Competing in a bodybuilding competition is an exciting, exhilarating and fulfilling experience. It takes determination, dedication and just plain hard work. And, unless you plan on becoming a professional, all you can hope for from all of your effort is a trophy.
Ah, but what a trophy!
When you stand on stage, holding a rigid “relaxed” pose and hear the announcer call your name as Champion in your Class or Winner of the Overall Competition, it’s mighty sweet. You savor the moment and forget all about what it took to get there.
Deciding to Compete
If you are in reasonably good shape and work out regularly, at least four-times-per-week, you can be prepared to enter your first contest within a year. I trained five-days-a-week for 10 months to get ready for my first contest.
You need that much time in order to gain the lean mass your body needs to sustain itself as you enter the fat-burning/cutting phase of your diet, about 13 weeks before your contest. If you want to compete as a Middle Weight, (165 – 185 lbs.), for instance, you might need to be around 195-200 lbs before you begin your cutting phase. The reason is simple. When you go into the cutting phase, your body loses about one pound of muscle for every three pounds of fat. For my first contest, I weighed 154 lbs on January 1st. When I stepped onto the stage on March 19th, I weighed a ripped 136. I was the lightest Bantam Weight. In fact, I was too light. The Bantam Weight limit is 143 lbs. Off season, I will bulk up with lean mass to about 165 lbs and try to come in at around 142.5, near the top of the weight class for next year’s competitions.
So, the first thing you need to do, after deciding to enter a contest, is to pick a contest 10 – 12 months in the future and decide in which weight class you want to compete. Then, see where you are now and where you need to be on contest day. At that point, you can plan your diet.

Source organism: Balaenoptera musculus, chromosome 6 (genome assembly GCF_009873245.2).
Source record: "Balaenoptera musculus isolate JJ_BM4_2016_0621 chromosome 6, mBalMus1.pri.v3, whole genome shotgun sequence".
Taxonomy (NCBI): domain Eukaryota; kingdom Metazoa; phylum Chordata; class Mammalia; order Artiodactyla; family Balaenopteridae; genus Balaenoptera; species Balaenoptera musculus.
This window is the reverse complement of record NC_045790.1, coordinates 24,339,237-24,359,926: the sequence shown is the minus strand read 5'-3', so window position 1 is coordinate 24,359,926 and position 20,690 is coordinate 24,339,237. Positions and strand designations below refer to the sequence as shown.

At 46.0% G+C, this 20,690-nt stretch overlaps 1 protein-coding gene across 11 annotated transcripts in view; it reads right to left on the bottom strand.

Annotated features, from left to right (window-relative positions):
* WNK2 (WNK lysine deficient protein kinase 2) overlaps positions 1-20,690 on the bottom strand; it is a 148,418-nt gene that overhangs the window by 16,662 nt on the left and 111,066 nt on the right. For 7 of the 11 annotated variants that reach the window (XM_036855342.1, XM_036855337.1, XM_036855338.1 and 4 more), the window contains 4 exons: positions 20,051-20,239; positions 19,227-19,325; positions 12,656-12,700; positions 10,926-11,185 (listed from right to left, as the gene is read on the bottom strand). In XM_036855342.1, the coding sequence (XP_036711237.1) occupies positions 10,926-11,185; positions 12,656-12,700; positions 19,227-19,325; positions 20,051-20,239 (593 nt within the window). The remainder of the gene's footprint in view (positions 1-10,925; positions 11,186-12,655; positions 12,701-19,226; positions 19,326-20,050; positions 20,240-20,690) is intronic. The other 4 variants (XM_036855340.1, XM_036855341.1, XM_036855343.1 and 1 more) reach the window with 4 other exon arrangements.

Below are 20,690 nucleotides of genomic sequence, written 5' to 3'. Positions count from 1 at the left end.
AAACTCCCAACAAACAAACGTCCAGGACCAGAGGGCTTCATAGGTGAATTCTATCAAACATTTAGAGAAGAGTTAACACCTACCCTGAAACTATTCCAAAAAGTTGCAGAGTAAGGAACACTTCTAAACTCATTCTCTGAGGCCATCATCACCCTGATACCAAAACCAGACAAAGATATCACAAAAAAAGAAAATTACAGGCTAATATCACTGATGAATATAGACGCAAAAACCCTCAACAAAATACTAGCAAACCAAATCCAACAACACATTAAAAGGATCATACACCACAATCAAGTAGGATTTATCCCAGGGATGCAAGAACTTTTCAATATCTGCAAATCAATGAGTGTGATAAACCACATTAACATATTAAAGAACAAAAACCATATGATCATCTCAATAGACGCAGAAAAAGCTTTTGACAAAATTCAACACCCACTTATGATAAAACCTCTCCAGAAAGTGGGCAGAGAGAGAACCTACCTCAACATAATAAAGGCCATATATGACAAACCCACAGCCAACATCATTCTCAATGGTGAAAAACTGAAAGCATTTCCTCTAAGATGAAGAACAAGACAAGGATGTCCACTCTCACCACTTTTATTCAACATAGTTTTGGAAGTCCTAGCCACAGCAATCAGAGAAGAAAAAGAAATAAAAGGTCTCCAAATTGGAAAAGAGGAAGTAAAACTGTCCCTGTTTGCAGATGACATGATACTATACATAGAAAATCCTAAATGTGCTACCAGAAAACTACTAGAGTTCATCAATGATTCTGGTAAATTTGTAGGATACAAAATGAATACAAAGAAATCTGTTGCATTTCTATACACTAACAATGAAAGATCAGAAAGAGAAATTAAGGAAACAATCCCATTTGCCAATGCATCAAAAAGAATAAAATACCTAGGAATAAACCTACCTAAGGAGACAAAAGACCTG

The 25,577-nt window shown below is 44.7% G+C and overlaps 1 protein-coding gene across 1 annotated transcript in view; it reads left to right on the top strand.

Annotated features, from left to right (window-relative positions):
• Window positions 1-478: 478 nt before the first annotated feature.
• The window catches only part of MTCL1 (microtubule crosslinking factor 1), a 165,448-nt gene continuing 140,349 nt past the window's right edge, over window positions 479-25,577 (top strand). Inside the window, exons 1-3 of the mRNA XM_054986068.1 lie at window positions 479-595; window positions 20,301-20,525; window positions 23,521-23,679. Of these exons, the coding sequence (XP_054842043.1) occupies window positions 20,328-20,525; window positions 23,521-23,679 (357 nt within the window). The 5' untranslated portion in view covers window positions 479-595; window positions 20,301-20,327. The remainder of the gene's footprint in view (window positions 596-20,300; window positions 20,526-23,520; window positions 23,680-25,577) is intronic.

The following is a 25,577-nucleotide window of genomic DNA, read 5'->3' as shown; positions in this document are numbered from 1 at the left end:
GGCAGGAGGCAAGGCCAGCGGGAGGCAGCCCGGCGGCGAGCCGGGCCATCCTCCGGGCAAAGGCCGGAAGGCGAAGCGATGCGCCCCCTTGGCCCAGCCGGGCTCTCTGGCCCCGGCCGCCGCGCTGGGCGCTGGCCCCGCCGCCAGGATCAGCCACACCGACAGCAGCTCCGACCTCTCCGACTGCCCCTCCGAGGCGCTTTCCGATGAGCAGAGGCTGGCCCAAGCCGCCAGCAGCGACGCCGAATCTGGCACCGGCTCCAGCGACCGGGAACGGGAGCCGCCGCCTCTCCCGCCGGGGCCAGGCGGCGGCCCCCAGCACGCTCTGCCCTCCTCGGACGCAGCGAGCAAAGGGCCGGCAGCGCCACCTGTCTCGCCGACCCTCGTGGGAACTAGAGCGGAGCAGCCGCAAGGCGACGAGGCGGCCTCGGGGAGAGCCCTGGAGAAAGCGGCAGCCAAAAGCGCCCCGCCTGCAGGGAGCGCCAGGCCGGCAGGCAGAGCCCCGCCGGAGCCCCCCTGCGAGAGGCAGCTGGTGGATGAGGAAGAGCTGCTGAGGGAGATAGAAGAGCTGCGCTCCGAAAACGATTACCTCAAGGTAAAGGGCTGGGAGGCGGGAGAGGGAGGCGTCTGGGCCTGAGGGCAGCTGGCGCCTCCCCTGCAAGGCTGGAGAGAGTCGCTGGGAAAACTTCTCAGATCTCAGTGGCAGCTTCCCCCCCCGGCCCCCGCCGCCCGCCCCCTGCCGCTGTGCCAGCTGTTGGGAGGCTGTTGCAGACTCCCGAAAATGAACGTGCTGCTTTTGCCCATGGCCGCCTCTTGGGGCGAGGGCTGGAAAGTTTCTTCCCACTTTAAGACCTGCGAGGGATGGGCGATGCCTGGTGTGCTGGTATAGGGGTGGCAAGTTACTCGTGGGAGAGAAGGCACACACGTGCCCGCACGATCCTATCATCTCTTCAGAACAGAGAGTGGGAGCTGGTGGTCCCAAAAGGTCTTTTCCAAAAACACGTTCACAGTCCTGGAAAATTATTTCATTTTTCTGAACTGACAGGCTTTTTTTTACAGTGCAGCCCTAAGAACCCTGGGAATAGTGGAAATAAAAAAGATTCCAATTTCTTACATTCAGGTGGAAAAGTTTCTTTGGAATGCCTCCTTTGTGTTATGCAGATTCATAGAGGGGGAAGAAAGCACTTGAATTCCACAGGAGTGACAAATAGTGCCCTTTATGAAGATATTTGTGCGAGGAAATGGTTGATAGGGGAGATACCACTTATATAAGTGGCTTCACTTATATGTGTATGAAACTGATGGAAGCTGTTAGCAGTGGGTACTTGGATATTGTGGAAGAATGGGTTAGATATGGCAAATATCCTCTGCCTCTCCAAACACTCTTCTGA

To make sure this is something you really want to do though, you should attend a bodybuilding competition in your area. It’s the best place to learn about the sport. You can pick out who is really ready to compete and who needs to do more work. Depending on whether you go to a drug-tested show or non-tested show, you will also see how huge some of the men, and even some of the women, who use steroids and other illegal muscle enhancers look. You can decide if that’s the direction you want to go or not.
Once you decide you want to compete, you must make a complete change in your life style. Bodybuilding is a life-style sport, much like ice skating, marathon running, competitive snowboarding, etc. Bodybuilding takes a lot of time in the gym and a lot of time in the kitchen. Competitive bodybuilders build their lives around their workouts and their meals, which during daylight hours average once every two-and-one-half-hours. It’s also expensive, calling for large amounts of protein each day, at least one gram for each pound of body weight. Here is a typical diet for a bodybuilder who is trying to put on lean mass several months before a competition:
Breakfast: Three egg whites (protein) and one whole egg + one cup of oatmeal
Mid-morning: Protein shake (two scoops) in 8-12 oz of water
Lunch: 8 oz of steak, or chicken, or fish + 8 oz of sweet potato + cup of vegetables
Mid-Afternoon: Protein shake (two scoops) in 8-12 oz of water
Dinner: 8 oz of steak, or chicken, or fish + two cups of vegetables
Throughout the day, you need to drink between 1/2 and one gallon of spring water.
This diet is designed to put on about a pound of lean mass a week. Lots of protein, lots of carbs and little fat.
I’ll talk about how the diet changes as you get closer to your competition later.
I said earlier, bodybuilding is an expensive sport. It’s not as expensive as …